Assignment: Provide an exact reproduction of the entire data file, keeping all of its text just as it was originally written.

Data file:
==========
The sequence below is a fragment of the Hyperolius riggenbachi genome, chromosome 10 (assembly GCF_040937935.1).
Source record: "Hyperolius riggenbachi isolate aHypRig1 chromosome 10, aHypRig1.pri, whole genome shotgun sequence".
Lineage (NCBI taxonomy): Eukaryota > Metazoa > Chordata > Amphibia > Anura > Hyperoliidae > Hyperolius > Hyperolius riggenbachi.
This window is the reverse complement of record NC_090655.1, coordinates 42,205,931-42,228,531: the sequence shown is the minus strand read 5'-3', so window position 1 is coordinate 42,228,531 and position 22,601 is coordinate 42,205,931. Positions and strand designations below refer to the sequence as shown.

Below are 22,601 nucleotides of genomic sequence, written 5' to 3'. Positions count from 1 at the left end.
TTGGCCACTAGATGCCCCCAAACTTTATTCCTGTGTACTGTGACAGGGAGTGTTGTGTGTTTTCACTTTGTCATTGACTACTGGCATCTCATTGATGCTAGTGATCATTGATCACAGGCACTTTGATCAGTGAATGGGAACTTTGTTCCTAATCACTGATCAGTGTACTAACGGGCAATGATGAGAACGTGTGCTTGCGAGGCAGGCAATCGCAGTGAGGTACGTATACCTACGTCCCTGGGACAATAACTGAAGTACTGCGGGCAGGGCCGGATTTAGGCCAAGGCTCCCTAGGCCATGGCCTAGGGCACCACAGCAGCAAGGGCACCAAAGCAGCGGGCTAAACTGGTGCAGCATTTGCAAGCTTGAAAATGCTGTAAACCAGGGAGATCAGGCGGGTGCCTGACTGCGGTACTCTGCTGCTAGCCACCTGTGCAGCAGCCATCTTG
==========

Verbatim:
The sequence below is a fragment of the Hyperolius riggenbachi genome, chromosome 10 (assembly GCF_040937935.1).
Source record: "Hyperolius riggenbachi isolate aHypRig1 chromosome 10, aHypRig1.pri, whole genome shotgun sequence".
Lineage (NCBI taxonomy): Eukaryota > Metazoa > Chordata > Amphibia > Anura > Hyperoliidae > Hyperolius > Hyperolius riggenbachi.
This window is the reverse complement of record NC_090655.1, coordinates 42,205,931-42,228,531: the sequence shown is the minus strand read 5'-3', so window position 1 is coordinate 42,228,531 and position 22,601 is coordinate 42,205,931. Positions and strand designations below refer to the sequence as shown.

Below are 22,601 nucleotides of genomic sequence, written 5' to 3'. Positions count from 1 at the left end.
TTGGCCACTAGATGCCCCCAAACTTTATTCCTGTGTACTGTGACAGGGAGTGTTGTGTGTTTTCACTTTGTCATTGACTACTGGCATCTCATTGATGCTAGTGATCATTGATCACAGGCACTTTGATCAGTGAATGGGAACTTTGTTCCTAATCACTGATCAGTGTACTAACGGGCAATGATGAGAACGTGTGCTTGCGAGGCAGGCAATCGCAGTGAGGTACGTATACCTACGTCCCTGGGACAATAACTGAAGTACTGCGGGCAGGGCCGGATTTAGGCCAAGGCTCCCTAGGCCATGGCCTAGGGCACCACAGCAGCAAGGGCACCAAAGCAGCGGGCTAAACTGGTGCAGCATTTGCAAGCTTGAAAATGCTGTAAACCAGGGAGATCAGGCGGGTGCCTGACTGCGGTACTCTGCTGCTAGCCACCTGTGCAGCAGCCATCTTG